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August 01, 2019


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Greg Sergienko

I suspect you know more about this than I, but I'd be a little hesitant to classify Delaware a a northern state, both geographically (south of the Mason-Dixon line) and institutionally (as your reference points out) as a slave state, albeit with a relatively small number of slaves and one not seen as likely to secede.

Bill Turnier

Wikipedia has a decent write up on Delaware in the Civil war below I include the first two paragraphs. There was a significant Quaker population among Delaware farmers and when Quakers took a position against slavery (in the 1850s I think) many slaves were freed in Delaware.

Here is an excerpt from Wiki on Delaware in the Civil War.

“Slavery had been a divisive issue in Delaware for decades before the American Civil War began. Opposition to slavery in Delaware, imported from Quaker-dominated Pennsylvania, led many slaveowners to free their slaves; half of the state's black population was free by 1810, and more than 90% were free by 1860.[4] This trend also led pro-slavery legislators to restrict free black organizations, and the constabulary in Wilmington was accused of harsh enforcement of runaway slave laws while many Delawareans kidnapped free blacks among the large communities throughout the state and sold them to plantations further south.[4]

During the Civil War, Delaware was a slave state that remained in the Union. (Delaware voters voted not to secede on January 3, 1861.) Delaware had been the first state to embrace the Union by ratifying the constitution, and would be the last to leave it, according to Delaware's governor at the time.[citation needed] Although most Delaware citizens who fought in the Civil War served in regiments on the Union side, some did, in fact, serve in Delaware companies on the Confederate side in the Maryland and Virginia Regiments. Delaware was the one slave state of the pre-1861 United States from which the Confederate States of America could not recruit a full regiment.[citation needed]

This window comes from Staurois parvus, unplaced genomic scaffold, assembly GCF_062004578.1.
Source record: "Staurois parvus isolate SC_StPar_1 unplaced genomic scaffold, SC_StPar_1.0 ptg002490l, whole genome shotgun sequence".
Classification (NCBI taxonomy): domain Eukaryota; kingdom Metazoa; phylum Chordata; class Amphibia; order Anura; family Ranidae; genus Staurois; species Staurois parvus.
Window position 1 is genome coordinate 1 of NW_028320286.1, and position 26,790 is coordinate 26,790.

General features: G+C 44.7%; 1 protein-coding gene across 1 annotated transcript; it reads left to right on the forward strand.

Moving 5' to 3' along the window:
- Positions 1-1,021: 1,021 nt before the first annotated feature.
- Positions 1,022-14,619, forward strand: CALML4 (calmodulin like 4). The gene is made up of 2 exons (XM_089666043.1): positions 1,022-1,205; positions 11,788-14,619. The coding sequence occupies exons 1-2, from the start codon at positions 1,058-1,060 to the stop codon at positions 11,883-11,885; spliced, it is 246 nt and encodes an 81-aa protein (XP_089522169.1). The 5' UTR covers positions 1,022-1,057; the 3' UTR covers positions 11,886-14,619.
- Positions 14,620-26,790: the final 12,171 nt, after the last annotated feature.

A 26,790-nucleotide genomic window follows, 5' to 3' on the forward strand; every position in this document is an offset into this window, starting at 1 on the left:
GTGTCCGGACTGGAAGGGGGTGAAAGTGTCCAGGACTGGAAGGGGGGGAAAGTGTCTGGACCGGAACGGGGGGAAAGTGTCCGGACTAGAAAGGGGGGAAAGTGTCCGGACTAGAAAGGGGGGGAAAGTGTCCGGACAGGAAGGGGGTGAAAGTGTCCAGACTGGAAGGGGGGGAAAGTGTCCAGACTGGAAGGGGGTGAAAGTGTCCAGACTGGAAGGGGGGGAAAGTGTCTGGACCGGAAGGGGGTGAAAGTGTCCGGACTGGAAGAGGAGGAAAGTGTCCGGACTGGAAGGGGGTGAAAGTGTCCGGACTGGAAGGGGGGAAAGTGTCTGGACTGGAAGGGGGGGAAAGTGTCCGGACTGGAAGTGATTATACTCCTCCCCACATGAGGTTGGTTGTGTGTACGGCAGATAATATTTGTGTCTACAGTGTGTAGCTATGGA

Pete Wentz

As set forth here (and it is true), Wilmington, Delaware had a racially segregated movie theater which barred African-Americans as late as 1965.


Pete, Delaware was a border state (states that had slavery but did not have enough support for secession.) There was an amusement park in Maryland (another border state) just outside DC hat did not admit African Americans until after the passage of the 1964 Civil Rights Act. The St. Louis Cardinals had a segregated area for black fans until at least into the late 1950s. Segregated schools existed in cities in southern New Jersey, Indiana, and Kansas, and DC into the 1950s. Nothing particularly special about Wilmington.

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